Silver (How Green Was My Valley)

Malibu Creek State Park Timelapse (Canon XHA1S)

Tetsing out my new Canon XHA1S in Malibu Creek State Park. Malibu Creek State Park is a California state park in the Santa Monica Mountains near Malibu, in C…

Download and print Silver (How Green Was My Valley) sheet music

John Badham on STAGECOACH

John Ford’s enduring milestone (his first sound western) was the film that Orson Welles studied over and over before embarking on Citizen Kane. Dudley Nichol…

What is the figurative language of The Storm by Walter de la Mare? The Storm”by Walter de la MareFirst there were two of us, then there were three of us,Then there was one bird more,Four of us–wild white sea-birds,Treading the ocean floor;And the wind rose, and the sea rose,To the angry billows? roar–With one of us–two of us–three of us–four of usSea-birds on the shore.Soon there were five of us, soon there were nine of us,And lo! in a trice sixteen!And the yeasty surf curdled over the sands,The gaunt grey rocks between;And the tempest raved, and the lightning?s fireStruck blue on the spindrift hoar–And on four of us–ay, and on four times four of usSea-birds on the shore.And our sixteen waxed to thirty-two,And they to past three score–A wild, white welter of winnowing wings,And ever more and more;And the winds lulled, and the sea went down,And the sun streamed out on high,Gilding the pools and the spume and the spars?Neath the vast blue deeps of the sky;And the isles and the bright green headlands shone,As they?d never shone before,Mountains and valleys of silver cloud,Wherein to swing, sweep, soar–A host of screeching, scolding, scrabblingSea-birds on the shore–A snowy, silent, sun-washed driftOf sea-birds on the shore.What is the figurative language and personification in this poem? Please help! I’ve been working on this for about 2 hours and I’m having a hard time. And thanks in advance!

Download and print Silver (How Green Was My Valley) sheet music

On a quick read, I’d say the “se-birds” are people, maybe gathering on flotsam after a shipwreck. They gather together and are carried to shore, where more “sea-birds” await. That’s figurative language, which basically means “not literal.” Hope this helps.

I see no evidence in the poem that the birds represent people in a shipwreck. The most logical way to read this is to assume that they are actual birds: the poem describes the behavior of actual sea-birds during and after a storm.In fact, there is clear evidence that it does NOT refer to a shipwreck. The birds, at the beginning, are on the SHORE before the storm ever begins. That would not describe the location of humans who are about to be shipwrecked; they’d be on a ship.(This isn’t to say that a reader can’t possibly consider the “birds” to represent people’s behaviors and attitudes during and after some kind of crisis, but it’s quite plainly not a shipwreck.)But as for figurative language: Just look at one example. “The yeasty surf curdled.” Is there actually yeast in the sea water? No. The raging water, though, LOOKS LIKE dough or some other substance in which yeast is fermenting, creating bubbles and foam, etc. That’s an example of figurative — not literal — language.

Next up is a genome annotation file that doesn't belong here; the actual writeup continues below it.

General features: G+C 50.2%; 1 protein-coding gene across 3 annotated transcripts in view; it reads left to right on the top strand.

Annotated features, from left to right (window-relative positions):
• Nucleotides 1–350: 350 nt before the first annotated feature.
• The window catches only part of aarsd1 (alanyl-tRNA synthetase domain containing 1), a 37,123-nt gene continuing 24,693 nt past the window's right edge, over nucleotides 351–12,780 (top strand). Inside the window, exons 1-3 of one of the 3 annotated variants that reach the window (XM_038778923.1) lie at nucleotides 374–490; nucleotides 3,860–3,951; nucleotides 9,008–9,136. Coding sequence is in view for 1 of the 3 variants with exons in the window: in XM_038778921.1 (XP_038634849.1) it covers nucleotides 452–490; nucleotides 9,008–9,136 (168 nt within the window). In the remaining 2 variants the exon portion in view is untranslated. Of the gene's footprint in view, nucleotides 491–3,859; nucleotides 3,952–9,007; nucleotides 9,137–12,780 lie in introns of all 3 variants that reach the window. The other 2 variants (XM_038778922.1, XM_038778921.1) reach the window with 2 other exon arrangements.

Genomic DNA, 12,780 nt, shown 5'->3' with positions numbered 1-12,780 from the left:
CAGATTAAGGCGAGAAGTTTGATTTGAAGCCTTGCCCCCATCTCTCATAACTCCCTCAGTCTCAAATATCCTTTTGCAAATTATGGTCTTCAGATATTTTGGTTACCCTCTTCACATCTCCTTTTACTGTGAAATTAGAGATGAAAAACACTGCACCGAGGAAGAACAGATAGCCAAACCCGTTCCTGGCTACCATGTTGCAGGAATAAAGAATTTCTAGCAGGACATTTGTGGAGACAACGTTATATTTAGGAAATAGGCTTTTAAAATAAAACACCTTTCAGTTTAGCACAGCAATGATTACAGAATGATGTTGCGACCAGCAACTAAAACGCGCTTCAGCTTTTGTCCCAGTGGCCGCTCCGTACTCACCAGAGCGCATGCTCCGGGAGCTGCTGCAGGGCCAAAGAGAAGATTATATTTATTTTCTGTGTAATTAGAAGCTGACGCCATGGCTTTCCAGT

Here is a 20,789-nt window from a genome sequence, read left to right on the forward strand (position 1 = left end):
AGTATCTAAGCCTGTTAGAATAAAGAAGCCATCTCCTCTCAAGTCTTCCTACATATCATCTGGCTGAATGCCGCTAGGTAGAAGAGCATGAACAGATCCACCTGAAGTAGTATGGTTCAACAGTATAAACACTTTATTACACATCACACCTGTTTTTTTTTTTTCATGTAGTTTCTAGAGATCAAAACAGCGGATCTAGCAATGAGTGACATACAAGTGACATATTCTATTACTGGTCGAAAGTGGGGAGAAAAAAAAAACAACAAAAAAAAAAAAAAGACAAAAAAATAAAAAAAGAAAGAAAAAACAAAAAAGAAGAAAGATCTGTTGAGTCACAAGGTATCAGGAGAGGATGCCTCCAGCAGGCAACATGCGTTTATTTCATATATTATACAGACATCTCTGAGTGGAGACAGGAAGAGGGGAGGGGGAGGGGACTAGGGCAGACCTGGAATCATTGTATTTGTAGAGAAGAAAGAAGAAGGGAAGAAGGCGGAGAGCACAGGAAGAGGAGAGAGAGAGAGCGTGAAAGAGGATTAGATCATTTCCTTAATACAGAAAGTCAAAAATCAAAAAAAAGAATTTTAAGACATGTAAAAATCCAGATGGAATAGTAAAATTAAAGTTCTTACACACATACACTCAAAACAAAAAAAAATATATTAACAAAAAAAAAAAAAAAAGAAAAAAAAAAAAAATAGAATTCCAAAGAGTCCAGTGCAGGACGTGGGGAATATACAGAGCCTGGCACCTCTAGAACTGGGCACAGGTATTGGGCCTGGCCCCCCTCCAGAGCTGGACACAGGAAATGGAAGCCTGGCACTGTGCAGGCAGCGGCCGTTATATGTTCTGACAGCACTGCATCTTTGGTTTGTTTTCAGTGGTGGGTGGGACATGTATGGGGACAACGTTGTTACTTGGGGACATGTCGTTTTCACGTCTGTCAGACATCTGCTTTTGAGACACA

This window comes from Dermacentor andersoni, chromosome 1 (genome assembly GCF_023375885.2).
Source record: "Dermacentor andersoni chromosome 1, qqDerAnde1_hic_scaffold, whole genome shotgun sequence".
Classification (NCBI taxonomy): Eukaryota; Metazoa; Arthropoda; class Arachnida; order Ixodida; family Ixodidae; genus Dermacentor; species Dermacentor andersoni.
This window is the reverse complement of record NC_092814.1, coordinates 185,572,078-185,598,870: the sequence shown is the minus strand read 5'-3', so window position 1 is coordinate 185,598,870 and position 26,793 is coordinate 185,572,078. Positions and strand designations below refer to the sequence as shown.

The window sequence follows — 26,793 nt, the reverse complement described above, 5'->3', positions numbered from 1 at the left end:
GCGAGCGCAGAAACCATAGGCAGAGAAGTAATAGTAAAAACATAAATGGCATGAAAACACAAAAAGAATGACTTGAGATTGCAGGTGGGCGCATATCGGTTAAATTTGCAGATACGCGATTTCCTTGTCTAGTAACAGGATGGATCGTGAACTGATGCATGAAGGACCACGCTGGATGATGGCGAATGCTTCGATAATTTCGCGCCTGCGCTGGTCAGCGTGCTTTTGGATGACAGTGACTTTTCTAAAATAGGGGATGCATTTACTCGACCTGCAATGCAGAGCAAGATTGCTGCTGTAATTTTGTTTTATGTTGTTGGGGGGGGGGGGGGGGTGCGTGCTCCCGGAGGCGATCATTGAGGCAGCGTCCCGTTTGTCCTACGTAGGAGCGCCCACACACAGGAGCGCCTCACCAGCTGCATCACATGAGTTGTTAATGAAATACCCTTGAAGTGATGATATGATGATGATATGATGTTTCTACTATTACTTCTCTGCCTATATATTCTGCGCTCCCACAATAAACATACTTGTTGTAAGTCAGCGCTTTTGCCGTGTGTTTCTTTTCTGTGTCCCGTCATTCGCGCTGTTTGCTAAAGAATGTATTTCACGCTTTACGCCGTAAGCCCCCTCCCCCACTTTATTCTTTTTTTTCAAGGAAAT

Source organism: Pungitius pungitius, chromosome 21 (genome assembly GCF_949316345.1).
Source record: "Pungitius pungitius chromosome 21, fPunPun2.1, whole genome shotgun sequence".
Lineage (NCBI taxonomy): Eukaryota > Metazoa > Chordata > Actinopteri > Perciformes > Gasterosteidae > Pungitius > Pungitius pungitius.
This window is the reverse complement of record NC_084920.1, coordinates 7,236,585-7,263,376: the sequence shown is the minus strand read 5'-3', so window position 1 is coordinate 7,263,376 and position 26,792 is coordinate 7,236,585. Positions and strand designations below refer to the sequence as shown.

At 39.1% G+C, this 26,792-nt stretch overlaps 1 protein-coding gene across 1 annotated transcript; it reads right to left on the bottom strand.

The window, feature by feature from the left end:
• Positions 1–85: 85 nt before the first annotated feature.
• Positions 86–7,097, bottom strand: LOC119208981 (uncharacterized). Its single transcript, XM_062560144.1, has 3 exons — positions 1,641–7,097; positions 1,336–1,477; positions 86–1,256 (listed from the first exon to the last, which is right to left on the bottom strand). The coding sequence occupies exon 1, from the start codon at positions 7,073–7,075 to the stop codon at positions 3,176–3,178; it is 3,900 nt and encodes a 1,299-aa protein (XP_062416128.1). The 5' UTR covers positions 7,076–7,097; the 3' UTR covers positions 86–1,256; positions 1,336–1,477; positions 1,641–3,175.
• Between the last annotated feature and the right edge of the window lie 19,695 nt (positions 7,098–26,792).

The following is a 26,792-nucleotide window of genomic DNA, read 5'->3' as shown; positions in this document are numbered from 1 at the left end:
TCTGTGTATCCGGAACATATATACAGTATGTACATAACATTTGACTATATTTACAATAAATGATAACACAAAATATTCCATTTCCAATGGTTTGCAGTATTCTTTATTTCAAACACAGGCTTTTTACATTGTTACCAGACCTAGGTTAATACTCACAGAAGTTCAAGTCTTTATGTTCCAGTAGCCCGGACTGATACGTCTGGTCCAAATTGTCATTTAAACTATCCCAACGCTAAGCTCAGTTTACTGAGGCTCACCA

What would be good to replace a large ornamental grass? I don’t like the ornamental grass in my garden as it doesn’t offer much contrast to the lawn. And it also is too wild looking for my liking.I am looking for something a pretty like an ornamental cherry blossom, but I need something I can keep less than 2.5 metres as it is a very small front garden and would be quite Close to the house. Preferably something I can buy relatively mature and plant now. I am in UK so it isn’t actually hot although late may.I love oriental trees, trees with weeping branches etc.Or a flowering shrub or large plant? I have seen a lot of lovely ones with pink flowers and lime/green leaves but I don’t know what they are called. They seem to be common in uk but I can’t find the one I am thinking of online. ThanksI either need a tree or a shrub which would be quite ‘full’ looking
PRUNUS ROYAL BURGUNDY Purple Leaved cherry from Chew Valley TreesChew Valley Trees,Winford Road, Chew Magna,Bristol BS40 8HJTelephone: 01275 333752Email: SALICIFOLIA “PENDULA”PENDULOUS WILLOWOther common name:WEEPING SILVER PEARPyrus are deciduous trees or shrubs with oval leaves and scented white flowers in spring, followed by green or brown fruits, edible in some species’Pendula’ is an elegant small deciduous tree with slender weeping branches, narrow greyish leaves and creamy-white flowers followed by small, brownish of WEEPING SILVER PEAR OR PENDULOUS

. Hi! the place to be asking this question is in your local garden centre. Spend some time walking round then asking a lot of questions, they are the people that they like, it is good business for them. A rose garden seems to fit your need, and there are so many varieties to choose from.. Pruning twice a year is all the attention that they need

Your best recourse would be to go to your local garden center and describe what you are looking for to them. Another resource, of course, is to search online for shrubs in the height and diameter you describe that is suitable for your growing area. You certainly don’t want to spend money, time and labor on plants that will die in a few weeks or months.

Hi I’m from the UK too, I think a rhododendron or an azalea would be nice they slow growing and they are oriental. I think rhododendron or azalea is the pink flowering lime/green leaf shrub you don’t know the name of. Hope this helps. P.s if you go for one of the shrubs they only like acid soil so you will need a bag or two of ericaceous compost.

I have a Japanese Red Maple. Palmatum Dissectum. 1 meter high about 2.5 meters wide, nice and red and exotic looking.


About simonboli

Hi. I'm music arranger and composer. Mostly focus on classical genres. Also give music lessons.
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